Concierge primary care is defined by the American College of Physicians as “any practice that directly contracts with patients to pay out-of-pocket for some or all of the services provided by the practice, in lieu of or in addition to traditional insurance arrangements, and/or charges an administrative fee to patients, sometimes called a retainer or concierge fee, often in return for a promise for more personalized and accessible care”
What is concierge medicine or a concierge practice?
Over the past few years, concierge medicine has increasingly become prevalent. Concierge practices are private medical services that charge an extra retainer fee to guarantee patients more individualized, comprehensive care, and accessibility.
Concierge primary care is defined by the American College of Physicians as “any practice that directly contracts with patients to pay out-of-pocket for some or all of the services provided by the practice, in lieu of or in addition to traditional insurance arrangements, and/or charges an administrative fee to patients, sometimes called a retainer or concierge fee, often in return for a promise for more personalized and accessible care”. See, Doherty R. Assessing the Patient Care Implications of “Concierge” and Other Direct Patient Contracting Practices: A Policy Position Paper From the American College of Physicians. Ann Intern Med. 2015;163(12):949-952. doi:10.7326/M15-0366)
What is a direct primary care practice or DPC?
Direct primary care is a business model allowing primary care physicians to offer their services directly to their patients without an insurance company in the middle. Under a DPC model, patients must become members of the practice and pay a monthly or annual fee. The membership fee allows the patients to access a variety of primary care, including consultations, exams, care coordination, and some lab services, without paying any additional fees at the time of service.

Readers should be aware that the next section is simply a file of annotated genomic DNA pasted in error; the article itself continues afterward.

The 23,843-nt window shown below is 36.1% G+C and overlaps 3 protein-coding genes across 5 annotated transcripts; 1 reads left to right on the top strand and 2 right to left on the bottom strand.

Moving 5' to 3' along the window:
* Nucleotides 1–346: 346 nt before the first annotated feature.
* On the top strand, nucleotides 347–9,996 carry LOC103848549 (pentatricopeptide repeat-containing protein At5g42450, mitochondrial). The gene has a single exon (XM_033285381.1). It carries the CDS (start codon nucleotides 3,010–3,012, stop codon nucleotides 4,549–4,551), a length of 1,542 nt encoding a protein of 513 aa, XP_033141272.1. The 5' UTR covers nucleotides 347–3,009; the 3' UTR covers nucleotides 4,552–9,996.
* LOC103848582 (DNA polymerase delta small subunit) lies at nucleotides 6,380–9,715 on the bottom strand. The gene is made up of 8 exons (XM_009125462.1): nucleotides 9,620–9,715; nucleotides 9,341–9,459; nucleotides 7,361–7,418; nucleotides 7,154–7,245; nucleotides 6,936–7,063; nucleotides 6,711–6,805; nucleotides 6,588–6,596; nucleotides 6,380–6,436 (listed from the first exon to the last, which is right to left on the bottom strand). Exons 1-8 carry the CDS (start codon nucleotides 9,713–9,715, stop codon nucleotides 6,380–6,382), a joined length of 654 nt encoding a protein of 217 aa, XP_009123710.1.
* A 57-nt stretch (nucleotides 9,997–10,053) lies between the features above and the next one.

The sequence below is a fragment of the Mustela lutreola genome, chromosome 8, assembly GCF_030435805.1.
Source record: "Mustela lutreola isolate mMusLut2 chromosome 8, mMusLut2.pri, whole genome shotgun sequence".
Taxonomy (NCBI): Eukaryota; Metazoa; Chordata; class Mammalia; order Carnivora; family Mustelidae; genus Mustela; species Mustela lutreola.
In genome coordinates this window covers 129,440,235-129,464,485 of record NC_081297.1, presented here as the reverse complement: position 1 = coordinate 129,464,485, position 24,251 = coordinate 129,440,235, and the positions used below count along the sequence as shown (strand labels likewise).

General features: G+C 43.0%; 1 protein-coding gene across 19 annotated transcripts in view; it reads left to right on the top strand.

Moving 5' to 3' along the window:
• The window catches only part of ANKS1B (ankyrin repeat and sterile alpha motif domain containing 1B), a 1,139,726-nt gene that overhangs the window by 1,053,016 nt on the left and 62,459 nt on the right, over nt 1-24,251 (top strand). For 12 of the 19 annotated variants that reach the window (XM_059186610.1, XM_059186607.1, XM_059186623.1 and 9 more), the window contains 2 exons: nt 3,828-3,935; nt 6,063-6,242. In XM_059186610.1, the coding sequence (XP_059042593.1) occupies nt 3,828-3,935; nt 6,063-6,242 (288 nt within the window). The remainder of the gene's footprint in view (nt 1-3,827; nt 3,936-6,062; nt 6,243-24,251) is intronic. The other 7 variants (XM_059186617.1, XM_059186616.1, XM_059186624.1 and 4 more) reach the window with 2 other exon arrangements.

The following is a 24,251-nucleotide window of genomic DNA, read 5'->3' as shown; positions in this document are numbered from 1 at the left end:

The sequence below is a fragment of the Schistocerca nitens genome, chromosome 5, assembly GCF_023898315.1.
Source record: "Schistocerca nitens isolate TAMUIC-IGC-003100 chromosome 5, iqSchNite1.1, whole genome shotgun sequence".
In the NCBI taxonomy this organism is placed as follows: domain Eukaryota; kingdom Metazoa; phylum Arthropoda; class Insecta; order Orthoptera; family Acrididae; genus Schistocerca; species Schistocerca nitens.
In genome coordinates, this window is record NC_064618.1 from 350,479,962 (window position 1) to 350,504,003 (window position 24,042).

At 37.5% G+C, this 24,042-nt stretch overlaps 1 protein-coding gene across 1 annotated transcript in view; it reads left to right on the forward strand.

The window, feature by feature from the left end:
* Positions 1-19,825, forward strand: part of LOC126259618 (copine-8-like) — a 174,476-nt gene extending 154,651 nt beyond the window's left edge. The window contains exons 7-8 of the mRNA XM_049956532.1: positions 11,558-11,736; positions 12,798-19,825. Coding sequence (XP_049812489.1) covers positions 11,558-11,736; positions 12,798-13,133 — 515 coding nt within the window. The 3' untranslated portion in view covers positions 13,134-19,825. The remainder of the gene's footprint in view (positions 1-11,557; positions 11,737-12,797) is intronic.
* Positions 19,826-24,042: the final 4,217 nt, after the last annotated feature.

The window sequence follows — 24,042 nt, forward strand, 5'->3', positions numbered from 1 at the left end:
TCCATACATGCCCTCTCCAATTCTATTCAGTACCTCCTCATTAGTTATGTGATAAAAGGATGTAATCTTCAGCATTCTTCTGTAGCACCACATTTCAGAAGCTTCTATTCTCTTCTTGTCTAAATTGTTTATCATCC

What is the difference between Concierge and DPC?
Under both concierge and DPC models, patients are charged an extra fee for a set of services or accessibility to the physician. The two main differences between a concierge and DPC model include the payment for and the scope of healthcare services provided under each model. Under a concierge model, physicians may accept a membership retainer from the patient for selected services which are not covered by government or private insurances and also charge the patients’ health insurance for any services covered by the health insurance policy. Further, the retainer with a concierge physician can cover only an in-depth physical exam and screening and some accessibility perks such as schedule coordination, no-wait appointments, waiver of cancellation fees, etc. Because DPC physicians do not accept insurance and generally opt-out of Medicare, the retainer fee under the DPC model generally will cover more substantive healthcare services such as extended visits, clinical, lab and consultative services, care coordination, and comprehensive care management.
What are the legal issues with concierge services?
For primary care physicians thinking of transition to concierge medicine, there are legal and compliance issues to consider. Below is a list of a few of these legal issues:
First, for physicians changing to a concierge model, they should ensure a smooth transition for all patients, including those who decide not to switch, to avoid patient abandonment. For the group of patients who decide not to switch to the concierge model, physicians should make sure they are properly and carefully transferred to other physicians who can continue their care without much interruption or delays.